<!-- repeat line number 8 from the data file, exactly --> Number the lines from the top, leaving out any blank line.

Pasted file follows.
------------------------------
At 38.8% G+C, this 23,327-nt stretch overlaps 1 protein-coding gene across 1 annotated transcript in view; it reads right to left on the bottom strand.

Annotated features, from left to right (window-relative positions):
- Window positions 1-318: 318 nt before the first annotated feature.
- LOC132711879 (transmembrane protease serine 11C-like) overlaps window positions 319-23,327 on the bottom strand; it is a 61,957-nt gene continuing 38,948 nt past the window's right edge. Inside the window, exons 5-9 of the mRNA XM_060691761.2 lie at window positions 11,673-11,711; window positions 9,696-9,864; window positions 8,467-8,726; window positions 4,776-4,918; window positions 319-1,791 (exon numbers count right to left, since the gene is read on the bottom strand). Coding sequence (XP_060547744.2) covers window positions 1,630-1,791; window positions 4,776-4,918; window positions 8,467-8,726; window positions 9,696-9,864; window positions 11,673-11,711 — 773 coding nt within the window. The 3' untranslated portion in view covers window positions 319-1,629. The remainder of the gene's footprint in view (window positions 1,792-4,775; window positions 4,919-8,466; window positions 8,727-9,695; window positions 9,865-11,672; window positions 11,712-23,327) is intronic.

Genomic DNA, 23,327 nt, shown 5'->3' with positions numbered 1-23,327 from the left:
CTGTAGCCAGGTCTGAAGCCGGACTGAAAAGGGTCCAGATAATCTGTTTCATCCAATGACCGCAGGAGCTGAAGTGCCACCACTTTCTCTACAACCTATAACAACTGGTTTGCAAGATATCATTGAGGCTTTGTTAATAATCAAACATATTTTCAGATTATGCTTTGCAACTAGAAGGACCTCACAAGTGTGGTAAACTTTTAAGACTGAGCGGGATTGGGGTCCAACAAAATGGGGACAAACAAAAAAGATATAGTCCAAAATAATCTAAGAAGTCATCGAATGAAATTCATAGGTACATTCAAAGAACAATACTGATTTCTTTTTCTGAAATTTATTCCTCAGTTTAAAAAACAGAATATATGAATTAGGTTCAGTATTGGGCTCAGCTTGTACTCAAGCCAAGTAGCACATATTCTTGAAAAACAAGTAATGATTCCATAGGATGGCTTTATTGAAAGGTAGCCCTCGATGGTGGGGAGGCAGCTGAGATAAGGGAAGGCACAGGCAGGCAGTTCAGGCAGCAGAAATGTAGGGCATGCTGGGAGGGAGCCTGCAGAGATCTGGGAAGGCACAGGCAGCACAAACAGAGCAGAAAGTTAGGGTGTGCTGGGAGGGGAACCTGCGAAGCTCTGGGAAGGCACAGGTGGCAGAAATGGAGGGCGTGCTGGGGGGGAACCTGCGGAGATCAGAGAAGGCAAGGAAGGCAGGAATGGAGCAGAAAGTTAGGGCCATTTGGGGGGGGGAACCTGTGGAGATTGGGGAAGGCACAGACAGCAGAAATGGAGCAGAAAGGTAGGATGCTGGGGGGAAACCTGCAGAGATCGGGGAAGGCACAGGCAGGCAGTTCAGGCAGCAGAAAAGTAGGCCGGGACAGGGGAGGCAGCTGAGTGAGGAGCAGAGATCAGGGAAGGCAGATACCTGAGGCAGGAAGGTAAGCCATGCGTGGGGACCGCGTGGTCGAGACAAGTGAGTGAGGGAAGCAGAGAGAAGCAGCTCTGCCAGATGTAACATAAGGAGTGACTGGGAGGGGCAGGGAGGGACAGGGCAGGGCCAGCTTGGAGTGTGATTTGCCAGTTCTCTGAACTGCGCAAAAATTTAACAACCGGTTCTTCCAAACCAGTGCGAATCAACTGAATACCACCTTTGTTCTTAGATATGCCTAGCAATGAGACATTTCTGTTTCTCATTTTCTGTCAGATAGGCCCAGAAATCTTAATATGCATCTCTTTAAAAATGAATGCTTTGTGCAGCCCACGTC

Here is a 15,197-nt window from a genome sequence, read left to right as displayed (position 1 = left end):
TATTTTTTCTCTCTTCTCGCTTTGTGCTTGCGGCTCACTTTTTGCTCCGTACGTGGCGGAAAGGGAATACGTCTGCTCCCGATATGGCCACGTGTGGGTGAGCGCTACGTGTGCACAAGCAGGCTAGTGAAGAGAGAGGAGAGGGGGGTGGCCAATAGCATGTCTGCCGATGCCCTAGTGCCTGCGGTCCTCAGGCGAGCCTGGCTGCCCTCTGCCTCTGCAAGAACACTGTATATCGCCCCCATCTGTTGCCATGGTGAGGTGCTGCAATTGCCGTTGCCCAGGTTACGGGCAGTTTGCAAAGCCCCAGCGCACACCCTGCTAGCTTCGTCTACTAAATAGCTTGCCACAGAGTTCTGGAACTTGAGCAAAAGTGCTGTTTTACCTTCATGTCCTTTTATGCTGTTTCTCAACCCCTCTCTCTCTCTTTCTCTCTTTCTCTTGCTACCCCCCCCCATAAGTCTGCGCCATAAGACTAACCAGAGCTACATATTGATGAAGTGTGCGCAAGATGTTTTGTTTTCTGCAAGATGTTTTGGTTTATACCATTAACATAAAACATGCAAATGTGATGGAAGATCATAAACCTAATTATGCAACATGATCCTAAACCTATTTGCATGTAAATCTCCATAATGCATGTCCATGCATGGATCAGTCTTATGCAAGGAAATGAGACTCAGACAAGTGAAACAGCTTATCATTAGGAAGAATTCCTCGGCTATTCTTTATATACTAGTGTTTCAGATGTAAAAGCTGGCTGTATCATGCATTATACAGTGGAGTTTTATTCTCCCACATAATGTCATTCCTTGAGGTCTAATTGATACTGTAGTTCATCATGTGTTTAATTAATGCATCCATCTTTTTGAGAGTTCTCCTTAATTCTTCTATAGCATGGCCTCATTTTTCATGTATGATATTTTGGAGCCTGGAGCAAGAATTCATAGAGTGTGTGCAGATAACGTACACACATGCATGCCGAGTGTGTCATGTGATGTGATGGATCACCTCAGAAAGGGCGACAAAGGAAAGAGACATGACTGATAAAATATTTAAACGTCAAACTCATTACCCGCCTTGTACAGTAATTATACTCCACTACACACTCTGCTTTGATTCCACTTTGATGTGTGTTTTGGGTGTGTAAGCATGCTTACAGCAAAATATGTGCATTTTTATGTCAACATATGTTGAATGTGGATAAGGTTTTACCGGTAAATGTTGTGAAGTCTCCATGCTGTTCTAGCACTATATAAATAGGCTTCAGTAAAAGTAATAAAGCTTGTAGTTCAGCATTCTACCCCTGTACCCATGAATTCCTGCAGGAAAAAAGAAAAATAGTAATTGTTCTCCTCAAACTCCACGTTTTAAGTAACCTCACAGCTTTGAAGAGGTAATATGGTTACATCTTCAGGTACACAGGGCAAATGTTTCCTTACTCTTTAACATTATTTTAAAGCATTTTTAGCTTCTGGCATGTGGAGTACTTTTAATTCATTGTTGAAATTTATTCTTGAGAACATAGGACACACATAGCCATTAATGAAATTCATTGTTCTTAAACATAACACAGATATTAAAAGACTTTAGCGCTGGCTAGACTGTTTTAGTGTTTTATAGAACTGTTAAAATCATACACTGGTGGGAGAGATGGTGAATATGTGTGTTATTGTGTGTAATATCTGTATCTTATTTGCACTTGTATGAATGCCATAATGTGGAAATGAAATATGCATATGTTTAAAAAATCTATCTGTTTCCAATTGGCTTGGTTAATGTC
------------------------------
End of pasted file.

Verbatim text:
TATTTTTTCTCTCTTCTCGCTTTGTGCTTGCGGCTCACTTTTTGCTCCGTACGTGGCGGAAAGGGAATACGTCTGCTCCCGATATGGCCACGTGTGGGTGAGCGCTACGTGTGCACAAGCAGGCTAGTGAAGAGAGAGGAGAGGGGGGTGGCCAATAGCATGTCTGCCGATGCCCTAGTGCCTGCGGTCCTCAGGCGAGCCTGGCTGCCCTCTGCCTCTGCAAGAACACTGTATATCGCCCCCATCTGTTGCCATGGTGAGGTGCTGCAATTGCCGTTGCCCAGGTTACGGGCAGTTTGCAAAGCCCCAGCGCACACCCTGCTAGCTTCGTCTACTAAATAGCTTGCCACAGAGTTCTGGAACTTGAGCAAAAGTGCTGTTTTACCTTCATGTCCTTTTATGCTGTTTCTCAACCCCTCTCTCTCTCTTTCTCTCTTTCTCTTGCTACCCCCCCCCATAAGTCTGCGCCATAAGACTAACCAGAGCTACATATTGATGAAGTGTGCGCAAGATGTTTTGTTTTCTGCAAGATGTTTTGGTTTATACCATTAACATAAAACATGCAAATGTGATGGAAGATCATAAACCTAATTATGCAACATGATCCTAAACCTATTTGCATGTAAATCTCCATAATGCATGTCCATGCATGGATCAGTCTTATGCAAGGAAATGAGACTCAGACAAGTGAAACAGCTTATCATTAGGAAGAATTCCTCGGCTATTCTTTATATACTAGTGTTTCAGATGTAAAAGCTGGCTGTATCATGCATTATACAGTGGAGTTTTATTCTCCCACATAATGTCATTCCTTGAGGTCTAATTGATACTGTAGTTCATCATGTGTTTAATTAATGCATCCATCTTTTTGAGAGTTCTCCTTAATTCTTCTATAGCATGGCCTCATTTTTCATGTATGATATTTTGGAGCCTGGAGCAAGAATTCATAGAGTGTGTGCAGATAACGTACACACATGCATGCCGAGTGTGTCATGTGATGTGATGGATCACCTCAGAAAGGGCGACAAAGGAAAGAGACATGACTGATAAAATATTTAAACGTCAAACTCATTACCCGCCTTGTACAGTAATTATACTCCACTACACACTCTGCTTTGATTCCACTTTGATGTGTGTTTTGGGTGTGTAAGCATGCTTACAGCAAAATATGTGCATTTTTATGTCAACATATGTTGAATGTGGATAAGGTTTTACCGGTAAATGTTGTGAAGTCTCCATGCTGTTCTAGCACTATATAAATAGGCTTCAGTAAAAGTAATAAAGCTTGTAGTTCAGCATTCTACCCCTGTACCCATGAATTCCTGCAGGAAAAAAGAAAAATAGTAATTGTTCTCCTCAAACTCCACGTTTTAAGTAACCTCACAGCTTTGAAGAGGTAATATGGTTACATCTTCAGGTACACAGGGCAAATGTTTCCTTACTCTTTAACATTATTTTAAAGCATTTTTAGCTTCTGGCATGTGGAGTACTTTTAATTCATTGTTGAAATTTATTCTTGAGAACATAGGACACACATAGCCATTAATGAAATTCATTGTTCTTAAACATAACACAGATATTAAAAGACTTTAGCGCTGGCTAGACTGTTTTAGTGTTTTATAGAACTGTTAAAATCATACACTGGTGGGAGAGATGGTGAATATGTGTGTTATTGTGTGTAATATCTGTATCTTATTTGCACTTGTATGAATGCCATAATGTGGAAATGAAATATGCATATGTTTAAAAAATCTATCTGTTTCCAATTGGCTTGGTTAATGTC